California is going all-in on EVs within the next decade. In light of its recent power grid woes, the state’s EV schedule seems rushed. Heat waves are straining the power grid in the Golden State, raising the question of how it plans to power EVs when there’s little power to begin with.
But these same power-hungry cars could become unlikely allies as California — and the rest of the country — struggles to keep the lights on, according to Wired.
Wired’s article explains much about vehicle-to-grid (V2G) technology and how California hopes to leverage bidirectional charging to boost its grid. The idea behind V2G isn’t really new: just as electricity can be siphoned from the grid and stored in an EV battery, electricity can also be fed back in to help stabilize it.
Similar programs are already up and running throughout Europe and Japan, but V2G is often seen as limited in applicability. We’ve seen it used in small, idyllic municipalities, as if the tech couldn’t scale. I guess it’s hard to imagine any single EV doing much to bolster a strained power grid in the U.S., but millions of EVs all at once could make a big difference.
Now that new gas-burning cars are being phased out in California by 2035, the National Resources Defense Council says the state could have 14 million EVs in use by then. And if utility companies were to tap into those EV batteries, they could power every home in the state for three whole days. That’s worth doing.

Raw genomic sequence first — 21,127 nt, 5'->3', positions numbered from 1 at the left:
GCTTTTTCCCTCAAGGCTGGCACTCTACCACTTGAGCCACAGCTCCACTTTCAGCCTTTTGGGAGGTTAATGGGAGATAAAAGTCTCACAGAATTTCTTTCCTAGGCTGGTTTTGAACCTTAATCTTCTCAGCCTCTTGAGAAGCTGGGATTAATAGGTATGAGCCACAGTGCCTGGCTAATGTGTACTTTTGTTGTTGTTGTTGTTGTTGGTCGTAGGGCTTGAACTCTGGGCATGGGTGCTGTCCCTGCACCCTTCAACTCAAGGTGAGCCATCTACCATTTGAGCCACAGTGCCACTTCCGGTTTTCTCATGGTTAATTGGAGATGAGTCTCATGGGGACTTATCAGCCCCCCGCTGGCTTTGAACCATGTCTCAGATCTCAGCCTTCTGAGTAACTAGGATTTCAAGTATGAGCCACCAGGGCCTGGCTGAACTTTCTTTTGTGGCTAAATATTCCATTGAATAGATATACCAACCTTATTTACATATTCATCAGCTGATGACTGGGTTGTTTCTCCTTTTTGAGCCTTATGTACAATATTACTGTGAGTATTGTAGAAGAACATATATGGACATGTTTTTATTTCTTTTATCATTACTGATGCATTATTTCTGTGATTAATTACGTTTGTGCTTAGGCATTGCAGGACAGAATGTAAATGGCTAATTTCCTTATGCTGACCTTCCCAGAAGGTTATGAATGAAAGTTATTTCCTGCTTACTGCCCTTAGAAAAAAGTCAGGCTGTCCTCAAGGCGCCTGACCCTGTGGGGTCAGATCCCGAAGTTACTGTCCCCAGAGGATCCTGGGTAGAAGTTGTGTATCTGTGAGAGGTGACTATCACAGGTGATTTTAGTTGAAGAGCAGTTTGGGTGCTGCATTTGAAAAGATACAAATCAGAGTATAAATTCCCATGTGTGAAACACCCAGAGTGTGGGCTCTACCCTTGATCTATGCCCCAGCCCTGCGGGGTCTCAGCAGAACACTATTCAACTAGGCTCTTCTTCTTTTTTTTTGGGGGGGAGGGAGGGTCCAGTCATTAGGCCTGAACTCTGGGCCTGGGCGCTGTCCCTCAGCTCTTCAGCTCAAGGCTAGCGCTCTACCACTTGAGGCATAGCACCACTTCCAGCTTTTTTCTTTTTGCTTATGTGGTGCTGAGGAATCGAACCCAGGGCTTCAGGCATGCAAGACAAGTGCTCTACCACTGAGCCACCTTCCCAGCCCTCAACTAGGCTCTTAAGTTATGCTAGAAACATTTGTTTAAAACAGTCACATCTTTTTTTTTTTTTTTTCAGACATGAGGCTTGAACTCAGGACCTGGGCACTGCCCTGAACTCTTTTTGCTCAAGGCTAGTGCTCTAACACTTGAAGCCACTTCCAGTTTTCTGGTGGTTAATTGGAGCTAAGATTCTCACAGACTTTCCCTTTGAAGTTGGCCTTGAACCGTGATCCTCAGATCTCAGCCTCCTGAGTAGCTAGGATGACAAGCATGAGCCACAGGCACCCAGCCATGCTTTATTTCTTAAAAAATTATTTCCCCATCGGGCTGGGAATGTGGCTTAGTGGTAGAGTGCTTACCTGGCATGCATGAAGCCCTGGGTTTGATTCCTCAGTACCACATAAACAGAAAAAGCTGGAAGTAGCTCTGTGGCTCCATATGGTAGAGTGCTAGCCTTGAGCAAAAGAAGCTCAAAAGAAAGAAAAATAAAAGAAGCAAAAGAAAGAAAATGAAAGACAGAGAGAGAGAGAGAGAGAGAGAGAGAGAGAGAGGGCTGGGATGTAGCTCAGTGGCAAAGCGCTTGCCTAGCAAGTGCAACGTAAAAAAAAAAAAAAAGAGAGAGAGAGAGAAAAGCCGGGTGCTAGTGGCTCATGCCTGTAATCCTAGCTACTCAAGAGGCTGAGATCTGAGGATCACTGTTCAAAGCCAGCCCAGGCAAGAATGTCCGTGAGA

The hardest part of making V2G common will be standardization: there’s just a lot of variables between different utilities, charging companies and EV makers. One executive compared it to California’s solar industry, which introduced bidirectional power and was sort of messy to implement at first, but is now commonplace.
The other hard part will be convincing EV owners to give back the power stored in their car batteries. Utilities say it’s not as hard as it sounds; people just need a little nudge. That can be in the form of cheaper electricity rates, or payment for power sent back. Customers could even choose to power their own homes first, to weather outages seamlessly. It’s pretty much win-win, and much more viable than people think, even in U.S. states like California or Texas. I never would’ve pegged either as a “solarpunk” setting, but we’re getting there.
You can read more about how EVs could end up saving the U.S. power grid instead of collapsing it by clicking here.